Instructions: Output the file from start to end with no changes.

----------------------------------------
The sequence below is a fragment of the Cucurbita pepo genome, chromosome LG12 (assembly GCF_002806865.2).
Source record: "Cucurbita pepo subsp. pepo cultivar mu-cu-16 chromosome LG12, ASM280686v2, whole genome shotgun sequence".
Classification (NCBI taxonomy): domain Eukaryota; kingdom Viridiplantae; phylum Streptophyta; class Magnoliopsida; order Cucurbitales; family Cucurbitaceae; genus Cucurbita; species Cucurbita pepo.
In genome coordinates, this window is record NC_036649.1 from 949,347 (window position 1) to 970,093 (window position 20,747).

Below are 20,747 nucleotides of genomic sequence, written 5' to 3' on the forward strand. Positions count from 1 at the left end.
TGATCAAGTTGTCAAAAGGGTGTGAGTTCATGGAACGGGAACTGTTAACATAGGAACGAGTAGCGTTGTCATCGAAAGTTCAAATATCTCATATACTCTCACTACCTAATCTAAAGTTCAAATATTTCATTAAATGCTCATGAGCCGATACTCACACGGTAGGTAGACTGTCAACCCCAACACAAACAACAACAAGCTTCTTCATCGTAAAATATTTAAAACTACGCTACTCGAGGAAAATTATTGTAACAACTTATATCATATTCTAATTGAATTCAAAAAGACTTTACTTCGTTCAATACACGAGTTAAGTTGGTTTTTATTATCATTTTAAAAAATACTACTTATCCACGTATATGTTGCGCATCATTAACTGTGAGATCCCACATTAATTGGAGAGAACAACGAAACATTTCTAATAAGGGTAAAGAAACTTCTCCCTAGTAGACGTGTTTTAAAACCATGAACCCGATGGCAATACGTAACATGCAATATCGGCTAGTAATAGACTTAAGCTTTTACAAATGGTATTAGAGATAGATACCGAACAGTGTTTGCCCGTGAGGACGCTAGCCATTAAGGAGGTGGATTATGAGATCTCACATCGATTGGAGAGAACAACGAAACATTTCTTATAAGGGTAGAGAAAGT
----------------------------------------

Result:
The sequence below is a fragment of the Cucurbita pepo genome, chromosome LG12 (assembly GCF_002806865.2).
Source record: "Cucurbita pepo subsp. pepo cultivar mu-cu-16 chromosome LG12, ASM280686v2, whole genome shotgun sequence".
Classification (NCBI taxonomy): domain Eukaryota; kingdom Viridiplantae; phylum Streptophyta; class Magnoliopsida; order Cucurbitales; family Cucurbitaceae; genus Cucurbita; species Cucurbita pepo.
In genome coordinates, this window is record NC_036649.1 from 949,347 (window position 1) to 970,093 (window position 20,747).

Below are 20,747 nucleotides of genomic sequence, written 5' to 3' on the forward strand. Positions count from 1 at the left end.
TGATCAAGTTGTCAAAAGGGTGTGAGTTCATGGAACGGGAACTGTTAACATAGGAACGAGTAGCGTTGTCATCGAAAGTTCAAATATCTCATATACTCTCACTACCTAATCTAAAGTTCAAATATTTCATTAAATGCTCATGAGCCGATACTCACACGGTAGGTAGACTGTCAACCCCAACACAAACAACAACAAGCTTCTTCATCGTAAAATATTTAAAACTACGCTACTCGAGGAAAATTATTGTAACAACTTATATCATATTCTAATTGAATTCAAAAAGACTTTACTTCGTTCAATACACGAGTTAAGTTGGTTTTTATTATCATTTTAAAAAATACTACTTATCCACGTATATGTTGCGCATCATTAACTGTGAGATCCCACATTAATTGGAGAGAACAACGAAACATTTCTAATAAGGGTAAAGAAACTTCTCCCTAGTAGACGTGTTTTAAAACCATGAACCCGATGGCAATACGTAACATGCAATATCGGCTAGTAATAGACTTAAGCTTTTACAAATGGTATTAGAGATAGATACCGAACAGTGTTTGCCCGTGAGGACGCTAGCCATTAAGGAGGTGGATTATGAGATCTCACATCGATTGGAGAGAACAACGAAACATTTCTTATAAGGGTAGAGAAAGT